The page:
- Post-purchase behaviour: If delighted, will buy again and recommend to others. If not, they will eliminate in the future and advise others to do the same.
The personal factors that influence customer behaviour are:
- rational and functional evaluation
2.3 Appraise the key influencers on the business to the organisation buying process.
Many of the processes in the organisational buying process the same as the customer buying process. Though it can be complex at times leading to longer process. Expensive purchases take more time but routine purchases are straight forward. Generally speaking, in the organisational buying process, there’s re-buy, modified re-buy or new buy. There also may be more people involved in decision making.
Review the environmental factors that influence organisation buying
Micro factors: Political, economic, social, technological
Macro factors: Customer behaviour, trends, competitor behaviour and actions, supplier and distributor influences.
Review organisation, group and individual factors that influence organisation buying.
The key influences of organisational buying = environmental, group, individual and organisational factors.
- Organisation culture and values
- Structure and systems processes
- Leadership and management
Organisations part of a larger group – such as Premier Inn all using the same coffee supplier. Centralised purchasing for lower prices and long term relationships.
Personality, rank within company, beliefs and values.
Understand the different roles within an organisation’s Decision-Making Unit.
The different roles within an organisation’s DMU are:
2.4 Compare the different types of consumer and business to business buying behaviour.
Compare and contrast the nature of decision making between consumers and organisational buyers.
Consumer buying can be a routine response, impulse buying, limited-decision making, extensive decision making. Organisational buying can be re-buy, modified re-buy or new purchase.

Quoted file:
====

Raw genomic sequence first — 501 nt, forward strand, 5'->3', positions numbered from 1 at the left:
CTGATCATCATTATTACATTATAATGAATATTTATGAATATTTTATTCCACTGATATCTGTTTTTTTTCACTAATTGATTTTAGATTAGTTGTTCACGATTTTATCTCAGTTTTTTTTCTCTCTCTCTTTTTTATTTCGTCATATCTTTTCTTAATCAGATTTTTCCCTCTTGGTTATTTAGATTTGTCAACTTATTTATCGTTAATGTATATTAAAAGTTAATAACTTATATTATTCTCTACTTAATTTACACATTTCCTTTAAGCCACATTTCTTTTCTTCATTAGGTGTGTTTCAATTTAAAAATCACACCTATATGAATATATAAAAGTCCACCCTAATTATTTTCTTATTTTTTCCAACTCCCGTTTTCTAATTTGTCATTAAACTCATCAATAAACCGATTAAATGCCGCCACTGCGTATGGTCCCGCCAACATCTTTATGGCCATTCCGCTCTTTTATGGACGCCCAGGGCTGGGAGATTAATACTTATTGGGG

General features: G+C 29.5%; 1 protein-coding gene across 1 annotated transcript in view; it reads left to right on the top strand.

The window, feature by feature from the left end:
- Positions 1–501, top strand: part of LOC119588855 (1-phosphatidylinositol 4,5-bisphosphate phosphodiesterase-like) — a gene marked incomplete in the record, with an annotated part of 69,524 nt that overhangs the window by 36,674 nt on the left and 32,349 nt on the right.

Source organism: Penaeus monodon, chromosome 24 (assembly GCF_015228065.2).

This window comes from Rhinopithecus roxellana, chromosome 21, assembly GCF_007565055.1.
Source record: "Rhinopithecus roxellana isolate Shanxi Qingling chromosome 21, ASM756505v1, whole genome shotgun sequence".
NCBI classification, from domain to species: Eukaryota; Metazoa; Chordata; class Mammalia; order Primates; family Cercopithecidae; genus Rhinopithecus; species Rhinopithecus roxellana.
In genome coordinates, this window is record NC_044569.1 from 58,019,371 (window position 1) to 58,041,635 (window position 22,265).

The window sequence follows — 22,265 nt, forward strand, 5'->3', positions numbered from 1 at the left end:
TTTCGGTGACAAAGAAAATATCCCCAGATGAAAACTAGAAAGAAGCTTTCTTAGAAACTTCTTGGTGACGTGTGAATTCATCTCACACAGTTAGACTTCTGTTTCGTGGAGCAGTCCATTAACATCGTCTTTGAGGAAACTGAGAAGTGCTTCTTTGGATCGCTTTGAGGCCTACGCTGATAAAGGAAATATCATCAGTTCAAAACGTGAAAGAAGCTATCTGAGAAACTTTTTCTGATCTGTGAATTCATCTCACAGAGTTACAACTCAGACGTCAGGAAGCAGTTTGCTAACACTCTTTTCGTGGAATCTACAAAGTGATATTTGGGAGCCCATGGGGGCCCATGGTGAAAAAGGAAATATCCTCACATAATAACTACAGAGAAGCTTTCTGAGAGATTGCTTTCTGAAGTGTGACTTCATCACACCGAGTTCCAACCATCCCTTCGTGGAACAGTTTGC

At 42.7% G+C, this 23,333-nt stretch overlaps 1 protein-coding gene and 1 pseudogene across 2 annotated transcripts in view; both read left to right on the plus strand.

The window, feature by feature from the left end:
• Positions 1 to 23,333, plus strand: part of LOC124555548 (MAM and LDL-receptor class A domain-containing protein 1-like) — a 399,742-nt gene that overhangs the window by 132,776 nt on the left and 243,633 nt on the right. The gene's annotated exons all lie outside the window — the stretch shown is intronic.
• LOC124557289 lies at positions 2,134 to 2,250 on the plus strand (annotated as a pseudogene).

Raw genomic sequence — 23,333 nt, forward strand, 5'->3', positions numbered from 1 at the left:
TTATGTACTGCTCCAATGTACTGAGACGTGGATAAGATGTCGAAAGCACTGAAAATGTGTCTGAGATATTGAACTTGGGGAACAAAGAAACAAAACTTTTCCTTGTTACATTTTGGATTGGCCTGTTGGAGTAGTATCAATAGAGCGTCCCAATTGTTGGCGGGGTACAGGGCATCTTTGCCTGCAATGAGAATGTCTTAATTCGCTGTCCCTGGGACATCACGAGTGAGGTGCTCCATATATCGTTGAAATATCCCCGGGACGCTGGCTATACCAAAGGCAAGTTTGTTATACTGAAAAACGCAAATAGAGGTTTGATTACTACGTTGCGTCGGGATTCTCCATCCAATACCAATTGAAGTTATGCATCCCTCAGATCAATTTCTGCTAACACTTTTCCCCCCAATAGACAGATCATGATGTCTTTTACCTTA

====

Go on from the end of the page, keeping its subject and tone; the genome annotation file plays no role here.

Understand the different types of buying behaviour carried out by consumers and businesses.
Need recognition vs Identification or problem or need.
Information search vs identification of requirements.
______________ vs development of specification.
Evaluation alternatives vs supplier search and evaluation proposals
Purchase decision vs Selection order processing
Post-purchase behaviour vs performance evaluation.
2.5 Explain the principle of market segmentation and how markets are segmented.
Define the principles of market segmentation and targeting.
Marketing segmentation and targeting is part of the core marketing strategy, along with positioning. Market segmentation is a way to categorise customers into groups that have similar characteristics or needs. This makes it easier to target them with different strategies – we tailor the mix to specific segments to maximize efficiency.
Identify and explain different types of segmentation in B2C and B2B markets.
- behavioural (eg occasion, usage, innovators, brand loyalty status)
- psychographic segmentation (attitudes, VALs)
- geodemographic (similar characteristics of residents)
- online segments
Macro segmentation – SIC code. Process or product, geographic, size of the company, buyer behaviour/uses
Micro-segmentation – operating variables, circumstances, purchasing methods, personality characteristics
Explain the principle of market positioning.
Marketing positioning is putting your brand in a unique position to stand out in the mind of customers from competitors.